Rethink existing asynchronous courses
Look at your online courses. Could you break any of the lessons into 10- to 20-minute chunks?
Get creative with pricing
As you design microlearning programs, think about the role sponsors could play in addition to subsidizing your expenses. Here are some pricing options to consider:
• Lure in new learners with free samples, for example, the first two are free with one-time only promo codes.
• Keep a credit card on file for “per piece” micropayments for some of your microlearning content.
• Consider a more convenient one-time purchase of a package—especially if employers are paying—such as a series, course, certificate program, season ticket, or annual pass.
Marketing messages that persuade people to make time for professional development
You must make members (and others in your market) aware of a problem they don’t know they have, or a problem they’re doing their best to ignore—one that your microlearning programs will solve. See if you can tweak any of these marketing messages for your different audience segments.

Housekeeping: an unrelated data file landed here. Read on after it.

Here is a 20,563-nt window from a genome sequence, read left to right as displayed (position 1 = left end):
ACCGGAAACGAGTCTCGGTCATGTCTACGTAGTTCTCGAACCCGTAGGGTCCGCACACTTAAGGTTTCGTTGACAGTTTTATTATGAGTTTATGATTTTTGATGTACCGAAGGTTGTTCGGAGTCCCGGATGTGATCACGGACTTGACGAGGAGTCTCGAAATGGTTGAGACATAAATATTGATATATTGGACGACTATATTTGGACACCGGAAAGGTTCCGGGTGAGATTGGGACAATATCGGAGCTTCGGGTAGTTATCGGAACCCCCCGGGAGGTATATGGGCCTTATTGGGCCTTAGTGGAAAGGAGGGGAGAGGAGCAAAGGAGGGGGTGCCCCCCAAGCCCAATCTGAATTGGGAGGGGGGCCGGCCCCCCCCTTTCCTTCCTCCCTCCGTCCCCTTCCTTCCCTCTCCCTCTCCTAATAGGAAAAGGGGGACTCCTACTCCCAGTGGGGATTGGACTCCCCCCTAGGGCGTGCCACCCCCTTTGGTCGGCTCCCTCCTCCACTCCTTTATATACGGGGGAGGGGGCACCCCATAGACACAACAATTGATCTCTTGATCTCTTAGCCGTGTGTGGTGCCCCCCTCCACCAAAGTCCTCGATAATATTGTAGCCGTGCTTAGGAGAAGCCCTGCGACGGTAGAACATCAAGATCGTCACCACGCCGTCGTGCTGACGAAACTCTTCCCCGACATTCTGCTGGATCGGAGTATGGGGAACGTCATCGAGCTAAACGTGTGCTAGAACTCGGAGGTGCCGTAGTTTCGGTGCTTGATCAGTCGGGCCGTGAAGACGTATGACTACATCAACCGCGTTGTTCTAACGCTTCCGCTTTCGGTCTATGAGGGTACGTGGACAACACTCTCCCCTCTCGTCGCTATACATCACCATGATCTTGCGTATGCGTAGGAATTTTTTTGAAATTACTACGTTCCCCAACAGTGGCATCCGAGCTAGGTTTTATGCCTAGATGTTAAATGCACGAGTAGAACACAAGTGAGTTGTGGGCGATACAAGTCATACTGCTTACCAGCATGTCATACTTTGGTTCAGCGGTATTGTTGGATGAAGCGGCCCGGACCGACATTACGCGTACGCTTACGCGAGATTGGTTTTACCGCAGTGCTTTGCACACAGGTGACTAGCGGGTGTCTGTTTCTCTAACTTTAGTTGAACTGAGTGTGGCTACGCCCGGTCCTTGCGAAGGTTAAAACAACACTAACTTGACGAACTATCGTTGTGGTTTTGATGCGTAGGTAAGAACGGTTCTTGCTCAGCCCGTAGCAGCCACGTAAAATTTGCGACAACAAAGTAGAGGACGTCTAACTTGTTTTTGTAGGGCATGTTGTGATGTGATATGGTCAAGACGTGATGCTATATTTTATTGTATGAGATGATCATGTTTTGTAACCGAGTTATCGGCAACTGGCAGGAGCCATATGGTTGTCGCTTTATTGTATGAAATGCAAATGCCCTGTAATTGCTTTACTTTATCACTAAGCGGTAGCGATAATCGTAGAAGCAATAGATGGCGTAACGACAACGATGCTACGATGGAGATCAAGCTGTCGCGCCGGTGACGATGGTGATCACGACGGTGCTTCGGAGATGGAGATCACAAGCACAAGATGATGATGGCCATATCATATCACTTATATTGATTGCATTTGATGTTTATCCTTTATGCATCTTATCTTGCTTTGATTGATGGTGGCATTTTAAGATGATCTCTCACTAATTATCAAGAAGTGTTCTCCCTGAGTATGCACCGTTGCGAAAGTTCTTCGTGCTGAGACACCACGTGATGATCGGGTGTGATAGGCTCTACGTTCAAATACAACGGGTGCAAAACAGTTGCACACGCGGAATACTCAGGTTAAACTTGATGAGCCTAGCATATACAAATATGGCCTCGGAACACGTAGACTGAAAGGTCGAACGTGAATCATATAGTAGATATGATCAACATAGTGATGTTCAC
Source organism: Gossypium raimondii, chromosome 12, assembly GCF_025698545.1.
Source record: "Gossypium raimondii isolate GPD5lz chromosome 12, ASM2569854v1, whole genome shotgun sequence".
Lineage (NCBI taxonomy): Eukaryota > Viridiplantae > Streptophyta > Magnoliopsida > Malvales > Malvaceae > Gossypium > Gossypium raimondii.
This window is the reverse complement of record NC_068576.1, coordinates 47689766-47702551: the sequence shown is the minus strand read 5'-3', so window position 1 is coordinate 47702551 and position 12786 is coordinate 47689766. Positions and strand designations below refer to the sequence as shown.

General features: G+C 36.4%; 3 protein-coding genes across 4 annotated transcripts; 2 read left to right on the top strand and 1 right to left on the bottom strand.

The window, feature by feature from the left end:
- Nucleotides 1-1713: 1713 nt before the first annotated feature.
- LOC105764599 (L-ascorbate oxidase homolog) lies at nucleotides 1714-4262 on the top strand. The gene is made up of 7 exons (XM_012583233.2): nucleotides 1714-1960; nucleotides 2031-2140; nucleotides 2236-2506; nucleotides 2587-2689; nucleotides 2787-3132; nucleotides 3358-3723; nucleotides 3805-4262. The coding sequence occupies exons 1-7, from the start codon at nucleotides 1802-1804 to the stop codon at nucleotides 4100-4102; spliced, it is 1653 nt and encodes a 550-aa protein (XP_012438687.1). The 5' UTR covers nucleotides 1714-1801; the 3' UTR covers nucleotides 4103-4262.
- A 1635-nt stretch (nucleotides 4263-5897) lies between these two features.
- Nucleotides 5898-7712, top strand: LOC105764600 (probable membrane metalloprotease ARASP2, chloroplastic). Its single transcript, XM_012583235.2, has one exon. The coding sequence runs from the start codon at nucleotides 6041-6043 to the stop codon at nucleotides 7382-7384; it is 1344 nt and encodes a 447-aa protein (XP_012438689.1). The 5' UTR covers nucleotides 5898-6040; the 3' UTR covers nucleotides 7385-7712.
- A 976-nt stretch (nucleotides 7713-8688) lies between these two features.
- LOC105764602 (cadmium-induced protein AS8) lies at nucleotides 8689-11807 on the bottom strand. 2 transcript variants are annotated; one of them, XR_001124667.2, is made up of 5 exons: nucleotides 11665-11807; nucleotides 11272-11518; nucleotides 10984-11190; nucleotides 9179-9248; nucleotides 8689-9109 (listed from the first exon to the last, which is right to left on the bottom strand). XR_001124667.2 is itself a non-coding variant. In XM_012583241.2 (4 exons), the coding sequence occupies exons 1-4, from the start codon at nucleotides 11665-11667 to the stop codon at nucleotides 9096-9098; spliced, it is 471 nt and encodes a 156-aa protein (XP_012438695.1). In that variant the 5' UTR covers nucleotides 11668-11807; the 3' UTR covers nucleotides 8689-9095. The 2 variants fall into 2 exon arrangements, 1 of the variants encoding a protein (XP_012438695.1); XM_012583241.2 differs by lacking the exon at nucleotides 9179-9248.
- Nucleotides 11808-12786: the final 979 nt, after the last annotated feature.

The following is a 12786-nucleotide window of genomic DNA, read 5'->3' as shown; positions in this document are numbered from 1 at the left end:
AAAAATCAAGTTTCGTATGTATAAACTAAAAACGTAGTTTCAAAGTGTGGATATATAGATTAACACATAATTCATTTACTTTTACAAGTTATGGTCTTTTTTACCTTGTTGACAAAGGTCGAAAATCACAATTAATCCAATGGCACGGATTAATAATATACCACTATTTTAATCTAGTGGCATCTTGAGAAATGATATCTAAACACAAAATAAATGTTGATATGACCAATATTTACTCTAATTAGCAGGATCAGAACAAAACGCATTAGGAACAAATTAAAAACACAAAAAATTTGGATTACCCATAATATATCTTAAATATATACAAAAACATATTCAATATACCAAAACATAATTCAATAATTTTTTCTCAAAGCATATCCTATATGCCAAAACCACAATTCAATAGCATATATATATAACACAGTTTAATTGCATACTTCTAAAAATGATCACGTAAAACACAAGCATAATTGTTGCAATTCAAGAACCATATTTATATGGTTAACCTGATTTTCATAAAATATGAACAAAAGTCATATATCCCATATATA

You say you don’t have time for professional development but we have programs that only require X minutes a pop. It’s time to stop thinking or talking about it, and recognize you’re making excuses for not taking action. It’s time to do something about moving your career/business forward.
Don’t get left behind.
Okay, this one is fear-based, not our favorite marketing tactic, but it could work in a competitive marketplace: You need to keep your skills sharp and knowledge up to date if you want to stay competitive.
We can always make time for important things.
Remind people about their goals and/or values: You say you want to get ahead. You say you value growth. But do you make time to do that? If you really want a raise (new position, more responsibilities, more customers, more revenue), start making the time for professional development. All it takes is X minutes a day/week.